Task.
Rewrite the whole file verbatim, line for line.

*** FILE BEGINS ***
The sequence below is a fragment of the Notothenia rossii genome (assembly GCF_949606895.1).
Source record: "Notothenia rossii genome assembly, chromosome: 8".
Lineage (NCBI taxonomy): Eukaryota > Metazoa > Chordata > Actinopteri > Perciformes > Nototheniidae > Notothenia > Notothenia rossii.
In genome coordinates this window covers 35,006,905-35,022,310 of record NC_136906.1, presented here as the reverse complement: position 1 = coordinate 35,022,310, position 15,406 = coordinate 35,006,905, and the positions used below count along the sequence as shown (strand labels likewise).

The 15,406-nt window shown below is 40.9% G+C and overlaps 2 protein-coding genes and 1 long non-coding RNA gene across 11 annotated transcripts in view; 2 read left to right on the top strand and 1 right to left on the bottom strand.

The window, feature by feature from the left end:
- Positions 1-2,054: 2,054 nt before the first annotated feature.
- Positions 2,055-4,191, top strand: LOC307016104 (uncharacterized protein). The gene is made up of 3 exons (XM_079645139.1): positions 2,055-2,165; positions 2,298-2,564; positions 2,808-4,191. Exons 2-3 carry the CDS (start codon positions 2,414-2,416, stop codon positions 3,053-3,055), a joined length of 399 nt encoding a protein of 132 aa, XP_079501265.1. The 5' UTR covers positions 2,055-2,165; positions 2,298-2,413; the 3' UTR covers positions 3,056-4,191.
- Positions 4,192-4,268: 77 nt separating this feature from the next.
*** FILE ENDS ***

The sequence below is a fragment of the Notothenia rossii genome (assembly GCF_949606895.1).
Source record: "Notothenia rossii genome assembly, chromosome: 8".
Lineage (NCBI taxonomy): Eukaryota > Metazoa > Chordata > Actinopteri > Perciformes > Nototheniidae > Notothenia > Notothenia rossii.
In genome coordinates this window covers 35,006,905-35,022,310 of record NC_136906.1, presented here as the reverse complement: position 1 = coordinate 35,022,310, position 15,406 = coordinate 35,006,905, and the positions used below count along the sequence as shown (strand labels likewise).

The 15,406-nt window shown below is 40.9% G+C and overlaps 2 protein-coding genes and 1 long non-coding RNA gene across 11 annotated transcripts in view; 2 read left to right on the top strand and 1 right to left on the bottom strand.

The window, feature by feature from the left end:
- Positions 1-2,054: 2,054 nt before the first annotated feature.
- Positions 2,055-4,191, top strand: LOC307016104 (uncharacterized protein). The gene is made up of 3 exons (XM_079645139.1): positions 2,055-2,165; positions 2,298-2,564; positions 2,808-4,191. Exons 2-3 carry the CDS (start codon positions 2,414-2,416, stop codon positions 3,053-3,055), a joined length of 399 nt encoding a protein of 132 aa, XP_079501265.1. The 5' UTR covers positions 2,055-2,165; positions 2,298-2,413; the 3' UTR covers positions 3,056-4,191.
- Positions 4,192-4,268: 77 nt separating this feature from the next.